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A plant by any other name

August 28, 2012

As someone who was away from home often, houseplants didn’t make a lot of sense. Some fellow expats and travelers would arrange for family or friends to come water their plants while they were away (usually as an afterthought to caring for pets left home alone, which seems more worth the effort). Others brought their plants to the office so a secretary could water them during their absence, others had dependable roommates. But I never felt comfortable knowing I’d have to depend on the kindness of acquaintances to keep something alive.

But then I got married and suddenly there was another person in my home who could help do all the things I’d never grown accustomed to having help doing (I won’t get into how that person may or may not have ever grown accustomed to having to help do anything). Soon my mother-in-law presented us with a hearty plant, which was one of the first things I labeled with a name tag — צמח באדנית (tsemach ba-adanit, plant in a pot). These name tags became omnipresent in our home in Israel and elicited comments from visitors, be they delivery people or childhood friends, as I grew more determined to learn Hebrew. My husband’s mother said the tsemach would live for a month or two, but it lasted almost the entire two years we were there, and could still be alive for all I know. All thanks to having someone there even when I was not.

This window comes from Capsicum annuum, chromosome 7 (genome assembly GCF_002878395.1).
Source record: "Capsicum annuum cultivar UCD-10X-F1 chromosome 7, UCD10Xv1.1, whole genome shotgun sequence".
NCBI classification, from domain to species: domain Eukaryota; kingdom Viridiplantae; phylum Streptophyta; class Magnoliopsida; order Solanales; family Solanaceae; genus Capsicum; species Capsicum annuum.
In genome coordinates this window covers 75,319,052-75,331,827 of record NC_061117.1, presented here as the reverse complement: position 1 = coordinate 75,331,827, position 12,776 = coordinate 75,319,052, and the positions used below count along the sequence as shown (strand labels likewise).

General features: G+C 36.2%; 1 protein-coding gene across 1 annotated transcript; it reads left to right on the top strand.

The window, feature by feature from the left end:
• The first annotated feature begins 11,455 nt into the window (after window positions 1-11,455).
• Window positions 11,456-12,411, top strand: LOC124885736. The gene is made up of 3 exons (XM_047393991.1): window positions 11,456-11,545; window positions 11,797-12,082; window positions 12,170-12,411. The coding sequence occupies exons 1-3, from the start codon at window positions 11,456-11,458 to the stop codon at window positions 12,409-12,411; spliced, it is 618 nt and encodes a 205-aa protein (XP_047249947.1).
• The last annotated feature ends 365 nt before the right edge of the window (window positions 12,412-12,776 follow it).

Now that my life is less transitory — which is lamentable for this blog but a nice change for the time being — I decided to try to grow something more challenging. After the unexpected success of my first houseplant, I bought a tiny basil plant, transferred it to a proper pot, and have scrupulously cared for it all summer.

Brand new basil in June

Basil still alive in August

Even though this tsemach isn’t in Israel, I still think of it by its Hebrew name and expect all potted plants that will surely join our household over the years will be labeled as such in my mind, even if they lack a characteristic name tag.

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